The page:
Geotechnical Specialist Lankelma has trialled a new CPT technique in north Kent, as part of a research project aiming to improve the design of piles subjected to cyclic loading in chalk – such as those supporting wind turbines.
“Cyclic loading can have a significant detrimental effect on pile capacity,” explained Andrea Diambra of the University of Bristol. He is leading the research team which includes Lankelma and WindSupport.
“Offshore structures are subjected to cyclic loading from wind and wave action, so this already forms a key part of pile design in these environments. However, while the phenomenon is relatively well understood in sands and clays, little is known about how pile capacity degrades in soft rocks, such as chalk.”
Lankelma managing director Eric Zon said: “We modified the piezocone (CPTU) set-up to allow small cyclic motions of the cone and measured the progressive degradation of sleeve friction and changes in pore water pressure. In effect, the CPT acted like a miniature driven pile.”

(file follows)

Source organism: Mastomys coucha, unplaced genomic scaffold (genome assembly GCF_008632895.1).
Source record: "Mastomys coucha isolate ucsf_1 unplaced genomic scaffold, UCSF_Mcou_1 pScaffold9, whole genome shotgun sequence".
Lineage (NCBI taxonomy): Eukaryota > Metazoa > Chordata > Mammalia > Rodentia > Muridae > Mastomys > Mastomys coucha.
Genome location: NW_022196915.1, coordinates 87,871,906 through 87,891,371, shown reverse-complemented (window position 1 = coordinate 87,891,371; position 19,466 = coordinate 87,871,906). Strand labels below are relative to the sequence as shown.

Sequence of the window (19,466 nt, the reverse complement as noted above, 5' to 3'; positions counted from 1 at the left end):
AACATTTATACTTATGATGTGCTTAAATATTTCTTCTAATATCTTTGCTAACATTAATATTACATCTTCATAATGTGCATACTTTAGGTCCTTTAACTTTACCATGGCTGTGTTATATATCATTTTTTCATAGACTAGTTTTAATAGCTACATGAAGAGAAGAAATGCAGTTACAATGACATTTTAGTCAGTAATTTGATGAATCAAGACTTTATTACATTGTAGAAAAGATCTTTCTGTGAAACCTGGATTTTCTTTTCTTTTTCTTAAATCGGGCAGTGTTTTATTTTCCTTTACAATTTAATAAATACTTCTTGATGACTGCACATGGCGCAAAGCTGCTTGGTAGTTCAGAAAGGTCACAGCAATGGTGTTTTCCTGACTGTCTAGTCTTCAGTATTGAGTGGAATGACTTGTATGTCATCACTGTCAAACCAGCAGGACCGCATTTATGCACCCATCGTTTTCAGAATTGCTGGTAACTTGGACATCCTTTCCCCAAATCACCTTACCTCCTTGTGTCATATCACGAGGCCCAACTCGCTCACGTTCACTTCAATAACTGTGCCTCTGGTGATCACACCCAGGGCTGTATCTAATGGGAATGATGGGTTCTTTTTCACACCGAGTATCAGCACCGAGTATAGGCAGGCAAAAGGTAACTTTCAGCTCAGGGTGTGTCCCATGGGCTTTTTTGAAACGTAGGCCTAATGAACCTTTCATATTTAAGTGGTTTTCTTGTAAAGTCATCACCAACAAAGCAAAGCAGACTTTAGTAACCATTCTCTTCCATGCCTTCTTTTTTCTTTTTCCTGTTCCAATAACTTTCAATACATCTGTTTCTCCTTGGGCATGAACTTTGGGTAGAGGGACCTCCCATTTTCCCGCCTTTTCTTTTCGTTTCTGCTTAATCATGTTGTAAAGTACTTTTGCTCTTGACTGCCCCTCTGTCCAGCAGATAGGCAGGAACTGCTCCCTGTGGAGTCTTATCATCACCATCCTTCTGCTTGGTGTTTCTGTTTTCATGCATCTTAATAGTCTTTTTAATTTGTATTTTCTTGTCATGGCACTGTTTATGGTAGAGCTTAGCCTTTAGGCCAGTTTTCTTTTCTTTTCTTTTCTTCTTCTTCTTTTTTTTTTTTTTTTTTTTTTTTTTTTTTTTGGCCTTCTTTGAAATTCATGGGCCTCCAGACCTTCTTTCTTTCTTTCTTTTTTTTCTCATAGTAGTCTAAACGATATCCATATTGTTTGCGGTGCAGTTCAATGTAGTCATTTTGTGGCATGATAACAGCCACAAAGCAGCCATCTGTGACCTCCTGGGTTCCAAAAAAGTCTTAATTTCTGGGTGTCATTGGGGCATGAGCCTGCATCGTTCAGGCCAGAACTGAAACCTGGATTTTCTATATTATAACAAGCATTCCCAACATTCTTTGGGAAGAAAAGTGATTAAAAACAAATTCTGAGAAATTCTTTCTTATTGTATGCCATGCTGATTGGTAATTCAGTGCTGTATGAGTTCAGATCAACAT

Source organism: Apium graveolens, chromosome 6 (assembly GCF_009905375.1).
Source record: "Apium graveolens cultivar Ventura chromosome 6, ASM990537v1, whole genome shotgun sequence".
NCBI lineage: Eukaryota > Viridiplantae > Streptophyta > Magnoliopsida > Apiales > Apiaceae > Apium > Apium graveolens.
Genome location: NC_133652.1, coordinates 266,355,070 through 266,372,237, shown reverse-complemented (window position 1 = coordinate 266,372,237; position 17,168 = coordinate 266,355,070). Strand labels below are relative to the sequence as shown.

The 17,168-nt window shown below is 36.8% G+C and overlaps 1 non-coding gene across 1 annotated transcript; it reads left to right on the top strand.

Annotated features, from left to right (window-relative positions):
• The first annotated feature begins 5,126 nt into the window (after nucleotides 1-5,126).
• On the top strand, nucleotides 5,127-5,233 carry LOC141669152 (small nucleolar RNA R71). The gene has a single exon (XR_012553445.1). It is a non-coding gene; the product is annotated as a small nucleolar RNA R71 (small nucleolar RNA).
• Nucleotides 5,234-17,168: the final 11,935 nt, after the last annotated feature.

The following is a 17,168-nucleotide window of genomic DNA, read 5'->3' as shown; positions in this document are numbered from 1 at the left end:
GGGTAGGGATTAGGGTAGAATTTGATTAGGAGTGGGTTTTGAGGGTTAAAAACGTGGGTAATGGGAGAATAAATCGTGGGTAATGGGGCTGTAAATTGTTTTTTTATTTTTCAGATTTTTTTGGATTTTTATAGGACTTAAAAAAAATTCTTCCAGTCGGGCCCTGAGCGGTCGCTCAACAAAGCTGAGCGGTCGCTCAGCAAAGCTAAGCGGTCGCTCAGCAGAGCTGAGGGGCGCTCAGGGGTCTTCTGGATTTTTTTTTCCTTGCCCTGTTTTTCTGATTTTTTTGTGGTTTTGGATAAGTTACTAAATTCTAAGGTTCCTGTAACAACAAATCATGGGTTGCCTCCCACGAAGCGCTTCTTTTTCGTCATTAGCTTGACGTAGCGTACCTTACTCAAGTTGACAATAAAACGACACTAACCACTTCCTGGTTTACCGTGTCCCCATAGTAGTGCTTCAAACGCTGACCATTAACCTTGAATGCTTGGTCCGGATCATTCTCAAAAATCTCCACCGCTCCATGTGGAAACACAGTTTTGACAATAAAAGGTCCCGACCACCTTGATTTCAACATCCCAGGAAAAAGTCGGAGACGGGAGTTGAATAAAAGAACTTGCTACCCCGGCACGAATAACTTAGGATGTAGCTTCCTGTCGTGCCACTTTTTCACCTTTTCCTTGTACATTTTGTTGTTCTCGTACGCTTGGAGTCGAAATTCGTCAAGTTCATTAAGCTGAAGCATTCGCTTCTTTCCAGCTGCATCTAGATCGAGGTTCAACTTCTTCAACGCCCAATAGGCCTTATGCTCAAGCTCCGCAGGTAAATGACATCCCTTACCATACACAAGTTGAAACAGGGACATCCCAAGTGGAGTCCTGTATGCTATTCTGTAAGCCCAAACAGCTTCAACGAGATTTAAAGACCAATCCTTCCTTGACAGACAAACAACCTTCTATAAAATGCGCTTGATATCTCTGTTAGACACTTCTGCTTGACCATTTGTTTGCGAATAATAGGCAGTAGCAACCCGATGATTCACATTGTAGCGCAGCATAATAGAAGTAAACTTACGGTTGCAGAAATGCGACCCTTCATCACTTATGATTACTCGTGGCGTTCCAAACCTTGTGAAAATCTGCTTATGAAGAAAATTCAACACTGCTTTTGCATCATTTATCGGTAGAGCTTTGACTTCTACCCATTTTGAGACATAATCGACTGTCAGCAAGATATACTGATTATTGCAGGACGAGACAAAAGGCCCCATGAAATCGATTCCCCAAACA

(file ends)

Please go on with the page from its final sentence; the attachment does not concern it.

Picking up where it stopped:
Results suggest CPTU has the potential to increase understanding of the underlying mechanisms of cyclic loading and help pile design in chalk – but more research is needed, Zon said.
“Lankelma’s involvement and skills were fundamental in exploring the idea of performing cyclic CPTUs in chalk,” Diambra added.
“The high quality of the data obtained was guaranteed by Lankelma’s great reliability and experience.
“The cyclic technique appears to have promising potential for all soil types and I really look forward to exploring further developments together.”